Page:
Next week is my final week of summer vacation. That means it’s time to buckle down and actually prepare for school. It will take me several completely uninterrupted days of In-Service time to figure everything out and plan my implementation.
And then I find myself humming Pink Floyd.
We don’t need no education
We don’t need no thought control
No dark sarcasm in the classroom
Teachers leave them kids alone
Hey! Teachers! Leave them kids alone!
This song comes complete with fond memories of good times with friends, and I have laughed at my adoption of it as unofficial theme song for our school. Am I against education? Hardly. I just really don’t like how teaching is done in most organized schools. Something about all the bells and drills and structure reminds me of what I’ve read of socialist regimes. The minute that sort of structure is applied, all interest in learning disappears from my head. It seems this happens in many children, too, usually in the first few years, and I didn’t want mine to be the next casualties. Instilling a love of learning is part of the fuel mix driving me to teach my own.
In choosing a career, however, I’d rather fold endless loads of socks and underwear or scoop the catbox than teach. Add in the fact that every day, every child is unique and needs a different emphasis to meet his full potential, and planning is difficult at best. The best days are the ones where we’re all together: two kids are reading on the couch with little ones coloring or building on the floor below them, while a teen studies science on the computer in the corner. I’m shooting for a routine and a rhythm, where the varied levels of sundry topics flow together to make an atmosphere of learning, Montessori-style, with me merely overseeing and tutoring individually as needed.
I have always been inspired by the old homeschool story – I forget the family’s name now – about the child who could not grasp anything mathematical, but when he wanted his own room, Dad said, “Then build it on that end of the house. Make sure you get all inspections and it’s legal.” They let him run with it, and he not only had a certified home addition when he was done, but an acceptance letter to Harvard.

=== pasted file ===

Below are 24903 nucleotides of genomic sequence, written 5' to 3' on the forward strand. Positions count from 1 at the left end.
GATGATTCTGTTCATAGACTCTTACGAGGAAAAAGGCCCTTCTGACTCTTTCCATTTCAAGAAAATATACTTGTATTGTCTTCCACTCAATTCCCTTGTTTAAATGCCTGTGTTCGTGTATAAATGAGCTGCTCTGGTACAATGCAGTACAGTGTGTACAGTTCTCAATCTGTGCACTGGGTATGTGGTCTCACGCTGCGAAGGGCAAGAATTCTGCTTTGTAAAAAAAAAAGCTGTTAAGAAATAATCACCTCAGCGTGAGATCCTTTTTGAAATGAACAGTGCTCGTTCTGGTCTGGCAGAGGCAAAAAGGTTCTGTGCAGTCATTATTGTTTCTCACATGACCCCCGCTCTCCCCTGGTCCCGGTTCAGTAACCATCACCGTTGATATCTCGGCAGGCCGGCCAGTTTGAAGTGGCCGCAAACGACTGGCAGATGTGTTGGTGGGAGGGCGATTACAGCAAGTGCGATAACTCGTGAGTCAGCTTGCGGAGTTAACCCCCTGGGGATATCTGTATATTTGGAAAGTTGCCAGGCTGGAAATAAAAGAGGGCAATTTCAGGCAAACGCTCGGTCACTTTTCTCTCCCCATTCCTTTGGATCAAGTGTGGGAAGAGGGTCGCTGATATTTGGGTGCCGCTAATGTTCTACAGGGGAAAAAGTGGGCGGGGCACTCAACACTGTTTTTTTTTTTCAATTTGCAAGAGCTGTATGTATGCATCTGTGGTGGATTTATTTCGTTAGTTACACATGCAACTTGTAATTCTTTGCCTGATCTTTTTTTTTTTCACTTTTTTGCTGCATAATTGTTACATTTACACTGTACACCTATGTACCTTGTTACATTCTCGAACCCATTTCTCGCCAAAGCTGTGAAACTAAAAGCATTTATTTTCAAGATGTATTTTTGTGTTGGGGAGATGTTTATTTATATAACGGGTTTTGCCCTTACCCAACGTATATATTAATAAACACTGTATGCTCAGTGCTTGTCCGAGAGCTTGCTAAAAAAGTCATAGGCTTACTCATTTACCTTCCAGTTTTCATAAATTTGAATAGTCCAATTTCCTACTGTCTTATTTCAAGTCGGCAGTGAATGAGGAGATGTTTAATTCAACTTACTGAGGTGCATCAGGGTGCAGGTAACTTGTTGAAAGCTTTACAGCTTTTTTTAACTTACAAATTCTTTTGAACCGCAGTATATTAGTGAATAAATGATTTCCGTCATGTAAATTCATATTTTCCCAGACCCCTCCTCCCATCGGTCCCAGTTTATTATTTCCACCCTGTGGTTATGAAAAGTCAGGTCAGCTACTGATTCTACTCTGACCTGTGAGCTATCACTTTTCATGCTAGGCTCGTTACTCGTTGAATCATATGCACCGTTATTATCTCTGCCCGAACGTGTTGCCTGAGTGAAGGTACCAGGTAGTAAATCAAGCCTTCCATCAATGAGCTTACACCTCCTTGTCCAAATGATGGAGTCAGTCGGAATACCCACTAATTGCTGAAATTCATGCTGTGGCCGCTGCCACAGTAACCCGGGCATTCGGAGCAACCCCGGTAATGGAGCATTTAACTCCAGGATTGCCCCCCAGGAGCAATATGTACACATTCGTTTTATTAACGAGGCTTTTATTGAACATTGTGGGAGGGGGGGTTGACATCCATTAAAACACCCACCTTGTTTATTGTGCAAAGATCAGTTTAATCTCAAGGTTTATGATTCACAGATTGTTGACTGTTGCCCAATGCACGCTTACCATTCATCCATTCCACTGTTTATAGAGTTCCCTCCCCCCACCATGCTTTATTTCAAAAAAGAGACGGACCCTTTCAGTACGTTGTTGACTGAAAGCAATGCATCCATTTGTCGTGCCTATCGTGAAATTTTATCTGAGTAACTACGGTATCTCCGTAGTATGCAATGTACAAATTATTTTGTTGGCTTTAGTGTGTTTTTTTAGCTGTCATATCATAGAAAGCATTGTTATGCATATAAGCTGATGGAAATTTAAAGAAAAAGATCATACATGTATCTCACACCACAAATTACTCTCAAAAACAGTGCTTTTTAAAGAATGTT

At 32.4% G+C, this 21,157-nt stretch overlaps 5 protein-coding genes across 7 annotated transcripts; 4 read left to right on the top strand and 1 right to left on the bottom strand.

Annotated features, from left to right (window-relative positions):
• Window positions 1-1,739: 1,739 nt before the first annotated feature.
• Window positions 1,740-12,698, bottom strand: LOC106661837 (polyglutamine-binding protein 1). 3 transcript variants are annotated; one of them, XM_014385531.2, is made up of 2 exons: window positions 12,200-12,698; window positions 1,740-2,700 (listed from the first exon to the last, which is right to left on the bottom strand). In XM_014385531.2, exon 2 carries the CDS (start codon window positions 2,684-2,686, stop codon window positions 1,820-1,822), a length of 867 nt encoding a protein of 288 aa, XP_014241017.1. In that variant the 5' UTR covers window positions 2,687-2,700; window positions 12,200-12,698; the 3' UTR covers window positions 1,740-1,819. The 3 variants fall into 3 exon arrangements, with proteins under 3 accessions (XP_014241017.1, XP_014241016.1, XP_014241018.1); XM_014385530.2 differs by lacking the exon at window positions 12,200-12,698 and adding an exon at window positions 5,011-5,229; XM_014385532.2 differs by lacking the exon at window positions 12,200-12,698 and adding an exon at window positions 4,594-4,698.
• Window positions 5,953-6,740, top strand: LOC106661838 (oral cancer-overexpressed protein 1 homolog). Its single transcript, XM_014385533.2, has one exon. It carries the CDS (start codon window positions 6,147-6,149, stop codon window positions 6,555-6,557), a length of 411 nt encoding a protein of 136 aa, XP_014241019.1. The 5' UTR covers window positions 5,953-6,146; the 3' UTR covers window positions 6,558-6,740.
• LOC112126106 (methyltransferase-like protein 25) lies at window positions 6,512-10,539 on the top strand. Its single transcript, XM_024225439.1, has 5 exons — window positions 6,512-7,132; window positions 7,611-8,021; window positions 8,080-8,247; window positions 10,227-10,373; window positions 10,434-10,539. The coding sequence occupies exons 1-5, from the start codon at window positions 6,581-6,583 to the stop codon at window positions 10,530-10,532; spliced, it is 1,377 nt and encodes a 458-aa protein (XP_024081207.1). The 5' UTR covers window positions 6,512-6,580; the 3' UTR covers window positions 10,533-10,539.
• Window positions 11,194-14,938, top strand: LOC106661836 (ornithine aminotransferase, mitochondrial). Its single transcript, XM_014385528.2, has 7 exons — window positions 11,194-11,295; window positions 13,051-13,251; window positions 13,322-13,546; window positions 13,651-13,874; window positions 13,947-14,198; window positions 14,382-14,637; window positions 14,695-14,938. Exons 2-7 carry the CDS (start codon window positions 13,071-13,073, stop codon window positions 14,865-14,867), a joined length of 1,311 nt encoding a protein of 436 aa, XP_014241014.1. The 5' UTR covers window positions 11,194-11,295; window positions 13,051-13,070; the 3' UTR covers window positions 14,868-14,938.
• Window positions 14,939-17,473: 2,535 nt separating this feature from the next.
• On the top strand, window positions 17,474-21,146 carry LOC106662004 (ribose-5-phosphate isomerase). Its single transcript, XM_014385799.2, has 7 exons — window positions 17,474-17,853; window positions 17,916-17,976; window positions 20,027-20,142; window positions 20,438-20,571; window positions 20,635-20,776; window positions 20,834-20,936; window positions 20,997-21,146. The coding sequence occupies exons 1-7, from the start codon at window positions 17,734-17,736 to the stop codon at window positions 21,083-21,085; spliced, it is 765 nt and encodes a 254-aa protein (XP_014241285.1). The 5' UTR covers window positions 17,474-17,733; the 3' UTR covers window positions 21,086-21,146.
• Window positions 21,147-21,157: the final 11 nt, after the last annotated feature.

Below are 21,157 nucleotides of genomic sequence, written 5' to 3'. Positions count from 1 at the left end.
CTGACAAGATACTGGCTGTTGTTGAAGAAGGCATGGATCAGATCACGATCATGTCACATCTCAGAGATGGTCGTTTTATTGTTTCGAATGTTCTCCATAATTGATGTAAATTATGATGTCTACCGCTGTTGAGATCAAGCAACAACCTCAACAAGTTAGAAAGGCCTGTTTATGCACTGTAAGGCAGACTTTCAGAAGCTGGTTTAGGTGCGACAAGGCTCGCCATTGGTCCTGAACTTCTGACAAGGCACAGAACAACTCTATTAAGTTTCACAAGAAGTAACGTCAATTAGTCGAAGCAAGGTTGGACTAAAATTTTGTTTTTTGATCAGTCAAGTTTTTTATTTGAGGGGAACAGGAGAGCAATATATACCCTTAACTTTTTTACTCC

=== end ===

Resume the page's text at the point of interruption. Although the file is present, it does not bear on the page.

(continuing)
I just don’t intend to remodel this year, and I do have specific goals to achieve. So I need to keep in mind that I’m working in real life, where juice gets spilled across the community desk and student illness requires the teacher’s absence. Plans should be flexible. The language arts are the very air I breathe, but I haven’t been able to impart those skills with standard curricula. So I’m going to focus on them with the highly recommended “literature approach” this year. The idea is to read classic literature from or about a historical period in a predetermined sequence, write compositions (which obviously incorporate good penmanship and grammar) about them, and tie it all together with biographies of those who impacted the era so that the student’s thoughts are working cohesively on many facets of one basic topic. The children can interact with the stories on their own levels and discuss them together at dinner. Math, as part of the 3R’s, is also addressed, but since it doesn’t lend itself to literature so well, we do it separately.